6. Also on March 25, 2010 between 10:00 a.m. to 10:20 a.m., they made a scenario of again arrogantly asking for a copy of Aguimbag's former performance evaluation made by his former supervisor Mr. Alwyn Valenzuela. When they were told that they were already given a copy of the documents being requested, they arrogantly answered that “Eh nakalimutan namin nakasulat dun hindi na namin matandaan kung ano nakasulat dun.” Instead of making a written request for the documents they needed, they said “Nakakatawa ang HRD walang kopya ng manual at evaluation sheet. Pagsisihan nyo ito, magkita na lang tayo sa labor.”;

7. From March 16, 2010 up to March 25, 2010, complainant Aguimbag loitered around during working hours on several occasions, and was caught sleeping on duty last March 23, 2010 between 1 pm to 2 pm; and

8. Absence without official leave last March 26, 2010.”[17]
After an exchange of pleadings between the parties, the Labor Arbiter[18] rendered the Decision[19] dated 22 September 2010 in favor of respondents disposing the case in this wise:
WHEREFORE, premises considered, judgment is hereby rendered DISMISSING the complaint for lack of merit.

On appeal by petitioners, the NLRC, in the herein assailed Decision dated 13 April 2011, affirmed the Decision of the Labor Arbiter. The NLRC found that petitioners were validly dismissed for serious misconduct by respondents. The NLRC observed that petitioners were furnished with written notices apprising of the specific charges against them and they were given the opportunity to explain and defend themselves. The NLRC also found that petitioners' preventive suspension did not mean that their “guilt was prejudged” by respondents as the same was merely intended as a measure of protection of the company's property pending the outcome of the investigation. Finally, the NLRC ruled that petitioner failed to substantiate their claim for unpaid overtime pay.[20]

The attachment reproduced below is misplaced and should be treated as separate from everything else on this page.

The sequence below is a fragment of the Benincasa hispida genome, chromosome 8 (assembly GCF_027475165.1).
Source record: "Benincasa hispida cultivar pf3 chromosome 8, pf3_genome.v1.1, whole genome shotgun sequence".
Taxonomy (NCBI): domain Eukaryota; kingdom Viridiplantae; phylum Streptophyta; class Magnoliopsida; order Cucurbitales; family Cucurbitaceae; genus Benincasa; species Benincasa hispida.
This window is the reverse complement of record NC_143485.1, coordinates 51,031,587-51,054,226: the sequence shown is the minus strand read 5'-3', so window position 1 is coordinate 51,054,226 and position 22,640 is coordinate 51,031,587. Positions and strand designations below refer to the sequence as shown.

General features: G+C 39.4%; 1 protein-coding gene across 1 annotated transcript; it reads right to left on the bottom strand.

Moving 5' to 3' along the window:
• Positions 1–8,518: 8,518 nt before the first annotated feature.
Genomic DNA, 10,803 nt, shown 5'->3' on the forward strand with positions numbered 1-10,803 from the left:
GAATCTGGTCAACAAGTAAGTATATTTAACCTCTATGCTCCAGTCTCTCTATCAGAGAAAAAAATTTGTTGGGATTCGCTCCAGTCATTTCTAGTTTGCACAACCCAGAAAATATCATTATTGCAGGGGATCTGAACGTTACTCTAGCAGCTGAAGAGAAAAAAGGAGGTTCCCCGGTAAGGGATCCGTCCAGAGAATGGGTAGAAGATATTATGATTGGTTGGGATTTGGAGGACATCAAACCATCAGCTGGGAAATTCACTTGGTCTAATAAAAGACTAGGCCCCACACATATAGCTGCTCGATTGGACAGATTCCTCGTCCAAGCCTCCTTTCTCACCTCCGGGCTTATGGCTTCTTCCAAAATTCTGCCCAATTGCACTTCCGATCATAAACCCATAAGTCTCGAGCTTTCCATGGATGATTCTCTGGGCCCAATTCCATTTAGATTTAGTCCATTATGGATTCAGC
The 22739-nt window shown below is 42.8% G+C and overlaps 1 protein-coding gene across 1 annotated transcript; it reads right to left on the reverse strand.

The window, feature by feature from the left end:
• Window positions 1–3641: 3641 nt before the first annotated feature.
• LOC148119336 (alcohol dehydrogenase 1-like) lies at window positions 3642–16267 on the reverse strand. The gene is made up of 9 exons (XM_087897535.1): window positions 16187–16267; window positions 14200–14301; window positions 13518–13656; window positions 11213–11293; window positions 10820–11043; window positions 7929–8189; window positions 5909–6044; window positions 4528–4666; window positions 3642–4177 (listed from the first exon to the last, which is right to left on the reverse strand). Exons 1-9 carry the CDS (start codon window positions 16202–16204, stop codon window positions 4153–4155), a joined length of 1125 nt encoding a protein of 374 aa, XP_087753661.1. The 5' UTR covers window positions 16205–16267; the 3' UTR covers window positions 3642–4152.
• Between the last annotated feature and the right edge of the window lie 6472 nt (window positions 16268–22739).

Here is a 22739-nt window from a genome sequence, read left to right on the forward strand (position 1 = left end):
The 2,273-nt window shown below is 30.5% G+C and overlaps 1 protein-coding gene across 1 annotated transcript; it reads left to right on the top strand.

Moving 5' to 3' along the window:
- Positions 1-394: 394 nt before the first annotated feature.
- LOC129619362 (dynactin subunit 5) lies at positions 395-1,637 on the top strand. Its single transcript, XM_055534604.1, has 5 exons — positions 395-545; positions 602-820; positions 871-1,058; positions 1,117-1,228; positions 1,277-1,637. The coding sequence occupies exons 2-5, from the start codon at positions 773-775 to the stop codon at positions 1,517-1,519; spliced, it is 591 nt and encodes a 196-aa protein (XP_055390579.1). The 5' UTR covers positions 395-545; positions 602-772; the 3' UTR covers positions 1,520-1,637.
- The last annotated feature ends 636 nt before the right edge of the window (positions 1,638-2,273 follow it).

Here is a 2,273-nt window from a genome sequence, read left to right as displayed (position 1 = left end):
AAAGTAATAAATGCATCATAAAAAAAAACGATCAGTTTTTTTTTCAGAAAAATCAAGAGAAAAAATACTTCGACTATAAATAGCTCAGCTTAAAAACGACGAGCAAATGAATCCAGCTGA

Aggrieved, petitioners filed a Motion for Reconsideration[21] of the Decision dated 13 April 2011 which the NLRC denied in the assailed Resolution dated 27 June 2011.

Hence, this petition.







In the instant Petition for Certiorari, the essential issue for Our resolution is whether or not the NLRC gravely abused its discretion in issuing the assailed Decision and Resolution.

Petitioners impute grave abuse of discretion on the NLRC when it ruled that they were validly dismissed by respondents from employment. They insist that they were constructively dismissed from employment and contend that they are entitled for payment of overtime pay for failure of respondents to comply with the requirements provided under DOLE Advisory No. 02-04 or the Implementation of Compressed Workweek (CWW) Schemes. They aver that the NLRC abused its discretion when it failed to find that respondents committed unfair labor practice even when respondents, through HR Department Manager Teresita Eugenio, prohibited employees from joining or organizing labor union.[23]

Petitioners' contentions fail to persuade.

The term “grave abuse of discretion” means such capricious or whimsical exercise of judgment which is equivalent to lack of jurisdiction. To justify judicial intervention, the abuse of discretion must be so patent and gross as to amount to an evasion of a positive duty or to a virtual refusal to perform a duty enjoined by law or to act at all in contemplation of law, as where the power is exercised in an arbitrary and despotic manner by reason of passion or hostility.[24]